Struggling Sri Lanka hits up India for cash – but China still has deeper pockets, analysts say
- The cash-strapped island nation is facing an economic meltdown with rolling blackouts and shortages of food, petrol and paper as it runs out of foreign reserves
- Sri Lanka already owes billions to Beijing, but has gone back to China, India and the IMF seeking further bailouts as its financial crisis continues to spiral
The temperature in Colombo was an uncomfortable 31 degrees Celsius (88 degrees Fahrenheit) on Tuesday, but it felt hotter for the Jayasinghe family because for six hours they’d had no electricity.
Tavish Jayasinghe, an accountant, sat on the veranda of his house in the Sri Lankan capital, reading the bad news in the paper while the ceiling fan remained stubbornly still.
With empty coffers, the government has no money to pay for the fuel needed to operate power plants around the clock, and has resorted to scheduled power cuts.
It also lacks funds to pay for petrol, cooking gas, medicines, and imported food items.
“I need petrol in my scooter but after seeing the queues at the petrol pump that went on forever, I decided not to risk sunstroke and stay at home instead,” Jayasinghe said.
It was a wise decision. On Sunday two men in their seventies died while waiting in a four-hour long queue for fuel. This week, authorities posted soldiers to help distribute fuel at state-run Ceylon Petroleum Corporation pumping stations as tens of thousands endured such queues.
Supplies of crude oil are running out. Inflation is running at around 15 per cent. All school exams have been cancelled, affecting millions of pupils, because printers do not have the requisite foreign exchange to pay for imported paper.
Its reserves have fallen 70 per cent over the last two years, with the latest central bank figures indicating the country had US$2.31 billion in official reserves as of February.
Last week, however, the president reversed course, saying he had decided to work with the IMF after meeting a delegation from the international body.
“We will discuss with the authorities how best we can assist Sri Lanka going forward,” IMF spokesman Gerry Rice said in a statement to reporters in the capital.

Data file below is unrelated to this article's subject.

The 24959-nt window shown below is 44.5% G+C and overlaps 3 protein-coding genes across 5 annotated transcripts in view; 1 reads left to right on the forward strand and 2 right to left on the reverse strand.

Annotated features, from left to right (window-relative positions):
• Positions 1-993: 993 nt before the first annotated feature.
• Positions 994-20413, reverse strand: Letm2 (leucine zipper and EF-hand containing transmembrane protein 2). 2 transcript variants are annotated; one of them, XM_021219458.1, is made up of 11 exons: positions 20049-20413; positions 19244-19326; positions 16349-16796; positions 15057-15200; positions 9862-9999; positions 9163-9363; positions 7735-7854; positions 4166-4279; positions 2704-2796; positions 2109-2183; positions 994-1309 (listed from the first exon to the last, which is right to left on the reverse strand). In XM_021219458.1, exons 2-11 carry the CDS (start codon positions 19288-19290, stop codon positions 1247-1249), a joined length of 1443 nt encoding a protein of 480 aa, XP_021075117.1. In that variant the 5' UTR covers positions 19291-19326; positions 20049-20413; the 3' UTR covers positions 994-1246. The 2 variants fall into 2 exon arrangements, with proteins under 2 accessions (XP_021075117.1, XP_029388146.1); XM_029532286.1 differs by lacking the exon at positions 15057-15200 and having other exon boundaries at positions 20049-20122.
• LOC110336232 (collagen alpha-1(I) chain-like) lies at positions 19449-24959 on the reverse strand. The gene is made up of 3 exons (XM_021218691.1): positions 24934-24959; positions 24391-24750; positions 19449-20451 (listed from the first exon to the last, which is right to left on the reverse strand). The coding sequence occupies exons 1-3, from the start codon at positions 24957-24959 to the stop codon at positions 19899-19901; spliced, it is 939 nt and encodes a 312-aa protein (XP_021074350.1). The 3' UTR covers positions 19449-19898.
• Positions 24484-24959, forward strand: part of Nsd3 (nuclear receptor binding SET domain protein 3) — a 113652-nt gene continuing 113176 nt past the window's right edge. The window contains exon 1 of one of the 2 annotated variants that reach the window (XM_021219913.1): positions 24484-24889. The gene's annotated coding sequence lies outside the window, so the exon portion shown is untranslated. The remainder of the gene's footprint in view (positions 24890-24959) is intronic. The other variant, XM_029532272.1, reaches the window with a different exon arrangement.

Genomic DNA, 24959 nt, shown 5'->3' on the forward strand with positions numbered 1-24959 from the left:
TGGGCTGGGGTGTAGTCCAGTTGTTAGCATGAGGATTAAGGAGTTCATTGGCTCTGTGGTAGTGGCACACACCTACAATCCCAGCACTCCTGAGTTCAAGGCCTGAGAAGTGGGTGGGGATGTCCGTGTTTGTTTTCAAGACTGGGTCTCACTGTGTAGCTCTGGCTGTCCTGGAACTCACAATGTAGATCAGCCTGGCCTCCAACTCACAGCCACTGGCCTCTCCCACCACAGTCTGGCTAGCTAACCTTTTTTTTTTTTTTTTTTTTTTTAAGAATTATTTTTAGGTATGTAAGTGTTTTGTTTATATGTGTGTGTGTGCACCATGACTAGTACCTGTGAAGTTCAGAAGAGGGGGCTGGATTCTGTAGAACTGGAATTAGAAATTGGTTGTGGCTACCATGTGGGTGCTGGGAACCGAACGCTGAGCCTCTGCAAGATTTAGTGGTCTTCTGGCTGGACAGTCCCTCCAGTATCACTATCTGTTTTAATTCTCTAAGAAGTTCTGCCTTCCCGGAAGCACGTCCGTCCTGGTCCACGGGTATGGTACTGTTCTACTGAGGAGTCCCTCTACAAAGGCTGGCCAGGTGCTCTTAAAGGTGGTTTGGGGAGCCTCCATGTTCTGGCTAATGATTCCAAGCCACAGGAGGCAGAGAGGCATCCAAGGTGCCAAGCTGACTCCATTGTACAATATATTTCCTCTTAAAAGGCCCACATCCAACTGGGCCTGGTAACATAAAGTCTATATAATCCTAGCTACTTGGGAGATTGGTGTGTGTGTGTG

The ban on all chemical fertilisers, without preparing farmers, led to a surge in prices and food shortages. Although the policy was partially reversed in December, the damage had been done.
The depth of the economic crisis – unemployment, food inflation, shortages, street protests – is not in doubt.
China has been a dominating presence in the country since the early part of the last decade. This presence has weakened India-Sri Lanka relations, both in reality and more so in the eyes of Indian strategists.
India would like Colombo to move away from Beijing’s tight embrace. It has always perceived Sri Lanka to be part of its own sphere of influence in the region.
When Finance Minister Basil Rajapaksa visited New Delhi on March 15 to ask for financial help, India responded swiftly, extending a US$912 million loan along with another US$1 billion for lines of credit to purchase food and fuel.
After the meeting with Rajapaksa, Indian External Affairs Minister Subrahmanyam Jaishankar, as though deliberately evoking their earlier relationship, tweeted “Neighbourhood First. India stands by Sri Lanka”.
But analysts point out that India cannot match China in investments, loans and aid. It was to China that Sri Lanka turned on March 21 when it asked for US$2.5 billion in help.
The request is still being considered, but if Beijing agrees, it will further deepen the already sizeable debts Sri Lanka owes to China.
Sri Lanka’s Chinese debts constitute about 10 per cent of its total foreign debt. China has not yet agreed to restructure them.
The lesson here, said former Indian ambassador Yogesh Gupta, is that Sri Lanka should have sought an independent project assessment study before accepting Chinese loans to see if expensive projects such as Hambantota “will meet its domestic needs or actually benefit mainly the lender in serving its global interests”.
“Building ports such as Hambantota which do not receive many ships or have limited users only increase Sri Lanka’s liabilities without providing comparable benefits,” Gupta said.
For those in the Indian Ministry of External Affairs hoping that Sri Lanka’s indebtedness might nudge it away from China, Sathiya Moorthy, head of the Observer Research Foundation in Chennai, sounded a word of caution.
Moorthy said that while the current crisis might move the needle on Sri Lanka’s relations with Beijing a little – “which should be good enough for India” – the island nation was not going to loosen its links with China.
“Sri Lanka needs China [and Russia] at the UN where they have a veto [unlike India] which they are ready to use without reference to human rights issues in Sri Lanka. In any case, Sri Lanka also cannot wish away China and whatever debt they owe Beijing,” Moorthy said.
Deo agreed, describing China as “too deeply entrenched in the island’s economy and politics”. Moreover, other countries were not going to be enthusiastic about giving aid that might wean Sri Lanka away from China.
“Few countries will be interested in lending Sri Lanka money to help it repay its debts to a third country,” she said.
“The dependence on China will continue. Although India too is providing aid, it isn’t free money – it too comes with conditions. In short, the relationship with India may well improve but not at the expense of China.”